How Depletion of Himalayan Glaciers Affects the Environment

The Himalayan glaciers are the largest store of freshwater outside the polar ice caps. These glaciers supply 303 million cubic feet of water to many major rivers of the world like Indus, Ganges, Brahmaputra, Mekong, Thanlwin, Irrawady, Yangtze and Yellow Rivers, on which more than ten percent of humanity depend on their freshwater needs. However, thanks to global warming and increased human activity on the mountains, these glaciers are depleting at an alarming rate.

The data available with the World Wildlife Fund (WWF) indicates that about 67 percent of the nearly 12,124 square miles of Himalayan glaciers are retreating at the rate of about 10-15 meters (33-49ft) each year, and could vanish completely in another 50 years! The Gangotri glacier, the source of the Ganga, India’s holiest river, is retreating 75 feet a year, and the Khumbu Glacier in Nepal, where Edmund Hillary and Tenzing Norgay began their ascent of Everest, has lost more than three miles since the due first climbed the mountain in 1953.


The greatest danger posed by the depletion of any glacier is increase in sea level. The World Glacier Monitoring Service (WGMS) attribute 24 percent of the sea level rise in the world in the past 20 years to the depletion of the Himalayan glaciers.

One direct consequence of the sea level rise is that it puts the very existence of major costal cities at stake. In the Himalayan perspective, Karachi, Mumbai (Bombay), Kolkata (Calcutta) and even far away Kochi (Cochin) are in peril of being flooded out of existence even if the sea level rises by a few meters.


The rising sea level poses another danger. It increases pressure on the Earth’s crust, causing extreme geological disturbances such as earthquakes, tsunamis, and volcanic eruptions. Researches have established a direct correlation between erratic monsoons and depletion of glaciers.

In recent times, the western parts of the Indo-Gangetic plains suffer from severe droughts, each drought more intense and long lasting than the previous ones. Simultaneously, the eastern parts face high-intensity flooding. The draught of 1997-2002 was the most severe as well as the longest in parts of Pakistan. This was at the same time when parts of India, Nepal and Bangladesh suffered from devastating floods of unprecedented magnitude.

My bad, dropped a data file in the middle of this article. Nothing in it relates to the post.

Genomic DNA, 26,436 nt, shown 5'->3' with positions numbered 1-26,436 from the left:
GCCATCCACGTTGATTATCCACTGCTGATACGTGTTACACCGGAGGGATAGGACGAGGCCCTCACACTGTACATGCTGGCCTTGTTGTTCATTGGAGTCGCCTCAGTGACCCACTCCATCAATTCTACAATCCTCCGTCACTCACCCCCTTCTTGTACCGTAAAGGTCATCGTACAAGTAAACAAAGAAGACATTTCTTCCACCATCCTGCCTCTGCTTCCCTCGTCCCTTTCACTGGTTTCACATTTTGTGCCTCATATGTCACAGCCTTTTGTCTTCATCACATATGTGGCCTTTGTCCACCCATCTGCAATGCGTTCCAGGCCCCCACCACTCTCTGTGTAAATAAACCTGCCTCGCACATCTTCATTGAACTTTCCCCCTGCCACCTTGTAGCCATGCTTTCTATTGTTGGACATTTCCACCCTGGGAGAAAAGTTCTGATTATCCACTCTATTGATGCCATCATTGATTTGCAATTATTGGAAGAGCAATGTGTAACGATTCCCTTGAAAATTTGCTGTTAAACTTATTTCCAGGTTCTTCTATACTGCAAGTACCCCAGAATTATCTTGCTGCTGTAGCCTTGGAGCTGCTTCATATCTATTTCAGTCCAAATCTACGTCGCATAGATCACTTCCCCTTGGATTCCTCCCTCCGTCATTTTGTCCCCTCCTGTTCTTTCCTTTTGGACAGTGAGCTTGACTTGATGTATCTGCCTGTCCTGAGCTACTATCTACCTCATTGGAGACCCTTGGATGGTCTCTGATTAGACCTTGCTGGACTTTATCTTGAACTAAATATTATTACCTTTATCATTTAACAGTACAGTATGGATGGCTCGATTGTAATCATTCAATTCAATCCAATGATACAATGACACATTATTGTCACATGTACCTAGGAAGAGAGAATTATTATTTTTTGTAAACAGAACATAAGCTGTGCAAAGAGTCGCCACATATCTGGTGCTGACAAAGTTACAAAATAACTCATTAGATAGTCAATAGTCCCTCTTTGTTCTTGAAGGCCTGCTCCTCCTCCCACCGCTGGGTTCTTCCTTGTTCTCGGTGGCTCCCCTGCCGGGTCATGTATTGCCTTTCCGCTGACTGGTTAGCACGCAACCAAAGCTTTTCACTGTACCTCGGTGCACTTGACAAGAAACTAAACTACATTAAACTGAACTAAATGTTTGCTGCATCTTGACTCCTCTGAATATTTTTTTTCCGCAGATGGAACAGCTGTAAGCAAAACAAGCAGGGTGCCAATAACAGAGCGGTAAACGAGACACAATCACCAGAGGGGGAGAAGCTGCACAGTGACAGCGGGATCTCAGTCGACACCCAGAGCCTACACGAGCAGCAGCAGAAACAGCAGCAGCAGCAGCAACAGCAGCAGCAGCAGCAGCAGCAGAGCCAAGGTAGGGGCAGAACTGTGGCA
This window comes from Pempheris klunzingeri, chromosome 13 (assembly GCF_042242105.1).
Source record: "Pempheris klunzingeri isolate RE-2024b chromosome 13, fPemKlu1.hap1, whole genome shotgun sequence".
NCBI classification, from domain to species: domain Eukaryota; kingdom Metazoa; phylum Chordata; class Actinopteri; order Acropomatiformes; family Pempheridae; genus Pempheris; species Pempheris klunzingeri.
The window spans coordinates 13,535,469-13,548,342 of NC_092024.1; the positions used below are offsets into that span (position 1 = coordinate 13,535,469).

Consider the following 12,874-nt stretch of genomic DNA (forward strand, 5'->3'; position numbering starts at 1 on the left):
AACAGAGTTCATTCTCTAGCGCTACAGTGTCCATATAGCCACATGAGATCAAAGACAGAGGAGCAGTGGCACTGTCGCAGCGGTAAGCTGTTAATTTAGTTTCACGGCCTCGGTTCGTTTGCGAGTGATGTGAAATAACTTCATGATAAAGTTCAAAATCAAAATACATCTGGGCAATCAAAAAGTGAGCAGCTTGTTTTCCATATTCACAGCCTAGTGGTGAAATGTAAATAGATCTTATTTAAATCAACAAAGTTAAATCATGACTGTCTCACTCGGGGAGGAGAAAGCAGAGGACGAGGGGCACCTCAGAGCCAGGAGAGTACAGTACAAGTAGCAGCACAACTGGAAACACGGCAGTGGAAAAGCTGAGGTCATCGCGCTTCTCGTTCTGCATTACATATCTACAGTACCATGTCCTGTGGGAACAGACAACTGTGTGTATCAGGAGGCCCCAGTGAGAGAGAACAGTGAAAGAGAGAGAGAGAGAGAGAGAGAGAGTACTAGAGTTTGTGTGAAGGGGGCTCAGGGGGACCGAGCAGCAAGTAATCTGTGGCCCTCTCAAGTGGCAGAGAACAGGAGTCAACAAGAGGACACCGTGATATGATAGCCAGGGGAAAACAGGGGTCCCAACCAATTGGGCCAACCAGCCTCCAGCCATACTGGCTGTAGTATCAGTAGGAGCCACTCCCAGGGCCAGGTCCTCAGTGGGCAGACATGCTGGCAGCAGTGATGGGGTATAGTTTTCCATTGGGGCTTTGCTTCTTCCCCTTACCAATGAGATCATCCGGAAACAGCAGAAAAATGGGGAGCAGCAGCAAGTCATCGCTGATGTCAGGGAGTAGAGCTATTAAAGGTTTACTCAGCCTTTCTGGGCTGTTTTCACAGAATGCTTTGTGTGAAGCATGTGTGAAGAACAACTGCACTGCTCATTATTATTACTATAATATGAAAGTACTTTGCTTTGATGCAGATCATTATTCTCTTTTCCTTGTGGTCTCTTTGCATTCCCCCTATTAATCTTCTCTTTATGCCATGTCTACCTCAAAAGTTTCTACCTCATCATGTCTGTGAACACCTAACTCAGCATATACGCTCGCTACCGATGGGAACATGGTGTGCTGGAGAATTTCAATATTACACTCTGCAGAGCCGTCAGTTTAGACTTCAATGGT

In the short run, depletion or retreat of the glacier means more water for the glacier-dependent perennial rivers. However, this will be short-lived, and in any case pose a threat to the existing dams and reservoirs in the region. More melting means higher silt loads that reduce the life of dams and reservoirs.

Another danger of the high water flow is flooding that can severely affect paddy crop, the major crop cultivated in the Indo-Ganges plain. Although paddy is a water-loving plant, long-standing flood waters ruin the plant’s metabolism and adversely affect its growth.

In the long run, depletion of the glacier would mean reduction of the water flow, posing serious eco-environmental problems. In the Indian Himalayas, this has already happened, and signs of water shortages are evident everywhere. Many wells have already dried up and with each passing year, people feel the reduced availability of water for agriculture. Remote sensing satellites of India’s Space and Research Organization have found a 23 percent drop in glacial water in nineteen of the thirty glaciers mapped in the region.


Another threat caused by the retreat of the glaciers is Glacial Lake Outburst. High altitude lakes are formed when the glacier’s terminal moraine retain some of the ice melt. When the volume of water becomes too great for the moraine to support or when events like melting of ice cores and rock/ice avalanches occur, these moraines fail and the water burst out. Such outbursts are unpredictable and very damaging. In the upper Indus River system, Thirty-five such destructive outbursts occurred in the past 200 years, with the frequency increasing in the recent past.